I have a question: if your R-squared is very high, I assume this USUALLY means that the residuals are close to he fitted line. But what if they’re close but, say, most of these points are above the line? Or if they form some other pattern? Would closeness to the fitted line (i.e., a small standard error of the regression) override any of these other considerations?

Also, the pattern of points in the residual plot for the fuel rate are evenly scattered above and below zero, but the pattern is somewhat fan-shaped, being farther from the zero line as the fuel rate goes up. Does an uneven (although symmetrical) pattern of residual points along the horizontal axis mean anything?

And finally, you did not define “VIF” in this post. And yes, we’d love to see you write more about interaction plots!

Jim Frost says

Hi Jerry,

A number of my other posts that I link to go into more detail about some of your questions. I wanted to keep this post as an overview and the make the more detailed information readily available.

You’re correct. As R-squared increases within a dataset, the points move closer to a line. That sounds like it’s a good thing, but it’s not always. Read my article about R-squared that I link to for details. In it, I show an example that is similar to what you describe. I have a model where the R-squared is high but there are patterns in the residuals. The model doesn’t adequately fit the data and, as I mention in the section about residuals, it means you can’t trust any of the other results. I write in the R-squared post that high R-squared values aren’t always good and low R-squared values aren’t always bad!

For this reason, assessing the residuals plots is crucial! It’s not just how close to the fitted line but any patterns in the data. I link to a post about residual plots that looks at this in more detail. Residual plots can help you make your model better! And, I didn’t link to this in the post itself, but residuals are the primary way to check the OLS assumptions. If you’re not satisfying those assumptions, you can’t trust the other results.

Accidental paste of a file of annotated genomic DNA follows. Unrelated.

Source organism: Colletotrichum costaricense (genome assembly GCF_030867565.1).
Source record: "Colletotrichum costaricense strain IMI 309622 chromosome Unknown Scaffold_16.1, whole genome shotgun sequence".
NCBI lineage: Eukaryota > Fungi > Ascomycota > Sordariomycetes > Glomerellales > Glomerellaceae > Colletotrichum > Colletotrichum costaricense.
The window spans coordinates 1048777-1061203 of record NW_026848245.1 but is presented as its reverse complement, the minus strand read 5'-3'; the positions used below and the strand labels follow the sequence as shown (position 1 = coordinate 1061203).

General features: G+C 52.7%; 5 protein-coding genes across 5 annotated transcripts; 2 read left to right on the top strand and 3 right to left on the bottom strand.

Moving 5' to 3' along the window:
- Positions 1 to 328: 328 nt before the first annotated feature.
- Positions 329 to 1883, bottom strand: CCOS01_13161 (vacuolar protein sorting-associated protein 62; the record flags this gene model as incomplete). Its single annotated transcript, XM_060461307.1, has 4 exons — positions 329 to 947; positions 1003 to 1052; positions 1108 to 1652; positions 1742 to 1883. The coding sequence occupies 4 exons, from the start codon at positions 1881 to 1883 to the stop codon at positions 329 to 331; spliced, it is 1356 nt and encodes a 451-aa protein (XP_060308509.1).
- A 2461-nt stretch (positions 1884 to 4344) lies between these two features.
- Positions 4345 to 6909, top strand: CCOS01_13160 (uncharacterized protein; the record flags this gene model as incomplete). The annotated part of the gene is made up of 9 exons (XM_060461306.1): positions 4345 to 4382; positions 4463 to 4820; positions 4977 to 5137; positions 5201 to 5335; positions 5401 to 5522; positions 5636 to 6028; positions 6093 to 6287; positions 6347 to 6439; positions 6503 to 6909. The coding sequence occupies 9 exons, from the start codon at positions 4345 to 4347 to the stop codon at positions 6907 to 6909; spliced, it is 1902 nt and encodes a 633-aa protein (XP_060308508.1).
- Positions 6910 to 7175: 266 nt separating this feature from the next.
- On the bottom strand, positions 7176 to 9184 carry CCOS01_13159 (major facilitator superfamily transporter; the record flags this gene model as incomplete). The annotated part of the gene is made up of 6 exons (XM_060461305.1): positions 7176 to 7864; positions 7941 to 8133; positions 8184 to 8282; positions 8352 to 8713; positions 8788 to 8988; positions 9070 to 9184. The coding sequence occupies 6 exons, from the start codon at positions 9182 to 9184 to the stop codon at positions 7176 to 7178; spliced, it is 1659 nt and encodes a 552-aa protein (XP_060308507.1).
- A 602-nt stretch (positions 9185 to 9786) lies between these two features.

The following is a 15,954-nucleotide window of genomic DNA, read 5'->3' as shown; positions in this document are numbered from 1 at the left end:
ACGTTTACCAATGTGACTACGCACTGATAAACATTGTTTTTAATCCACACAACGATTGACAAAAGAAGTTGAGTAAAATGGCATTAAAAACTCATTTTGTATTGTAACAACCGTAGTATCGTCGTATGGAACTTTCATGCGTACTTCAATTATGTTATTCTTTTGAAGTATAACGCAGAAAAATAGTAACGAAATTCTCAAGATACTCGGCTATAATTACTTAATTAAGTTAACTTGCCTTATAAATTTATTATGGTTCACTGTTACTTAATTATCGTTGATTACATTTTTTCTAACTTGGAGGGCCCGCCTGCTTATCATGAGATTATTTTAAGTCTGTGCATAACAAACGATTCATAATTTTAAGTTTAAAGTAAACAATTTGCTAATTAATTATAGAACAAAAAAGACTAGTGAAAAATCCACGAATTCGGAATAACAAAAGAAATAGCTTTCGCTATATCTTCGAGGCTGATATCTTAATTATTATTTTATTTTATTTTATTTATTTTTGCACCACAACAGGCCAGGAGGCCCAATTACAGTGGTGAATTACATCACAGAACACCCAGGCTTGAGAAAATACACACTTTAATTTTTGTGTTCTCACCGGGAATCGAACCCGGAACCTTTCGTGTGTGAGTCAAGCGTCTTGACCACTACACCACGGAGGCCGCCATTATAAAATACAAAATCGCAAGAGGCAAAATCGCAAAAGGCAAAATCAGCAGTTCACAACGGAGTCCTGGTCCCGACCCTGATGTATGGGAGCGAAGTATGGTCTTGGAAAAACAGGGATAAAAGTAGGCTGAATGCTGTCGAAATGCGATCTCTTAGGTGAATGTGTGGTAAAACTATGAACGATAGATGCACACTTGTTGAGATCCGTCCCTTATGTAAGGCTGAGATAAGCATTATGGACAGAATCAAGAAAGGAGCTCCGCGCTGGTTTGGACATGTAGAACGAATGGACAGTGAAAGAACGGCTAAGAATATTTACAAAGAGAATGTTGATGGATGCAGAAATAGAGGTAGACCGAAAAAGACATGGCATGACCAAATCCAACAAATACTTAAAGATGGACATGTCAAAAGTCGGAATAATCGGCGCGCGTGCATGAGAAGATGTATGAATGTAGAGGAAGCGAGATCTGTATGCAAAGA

If you include the constant in your model, that forces the mean of the residuals to equal zero. So, you won’t have the case that you describe where most of the residuals are on top. Well, I suppose that can occur if you have an outlier but the average would still be zero! You can also have cases where the residuals are generally equally above and below the line but you’ll have patches where more are above and patches where more are below.

In short, patterns in the residuals indicate a violation assumption, which means you can’t trust the results. Fortunately, the type of pattern will often provide clues about how to fix the problem!

There might be slight heteroscedasticity, as indicated by the fan shape you noticed. Ideally, we’d have more data points to really know. If you remove a point or two, it looks random. The residuals at the very high end of Fuel Rate are not notably more extreme than the low Fuel Rates. The most extreme is in the middle of the range. So, it’s not a strong case for heteroscedasticity. With more data points, we’d either see the case become stronger or it would go away. These aren’t real data, so I didn’t want to focus too much on that aspect. But, it’s great that you’re looking out for that. More data would likely answer the question in a real-world study! Read my post for more information about the effects of heteroscedasticity and how to fix it.

For more about VIFs, read the post I link to about multicollinearity. I talk about them in detail there.

I suspect I’ll write an advance regression with ANOVA post where I cover things like interaction plots, curvature, VIFs, and maybe even coding for categorical variables!

Thanks for writing with the thoughtful comment!

Steven Harris says

I’ve purchased two of your e books and have found them to be very useful. Please post more on statistics using Excel

Jim Frost says

Hi Steven,

Thanks so much for supporting my books. I really appreciate that! I’m glad they have been so helpful!

I’ve written a number of posts about statistics using Excel. There are two easy ways to find them.

First, I have a search box in the right margin part way down the page. Just search for Excel.

Second, at the very end of this post, just above where the comments section starts, you’ll see a section that says, “Tagged With.” I’ve tagged all the Excel posts with the Excel tag. Click Excel in the tags and you’ll be taken to a page that lists all of my posts where I use Excel!

I also plan to write more posts using Excel as well.

Thanks for writing!

Joe Lombardi says

I haven’t even perused this post yet from top to bottom, but I think I can say it’s your best, most useful post ever. And thanks for writing those tools. I am eager to employ them to automate my sheets. (Oh, and BTW, I was plotting my residuals against the actual data, not the fitted data, so thanks for that tip.)

Jim Frost says

Hi Joe,

You’re welcome for the tip! đź™‚

I’m glad to hear that this post was so helpful. I’m thinking of following this up with an advanced regressing using Excel post soon!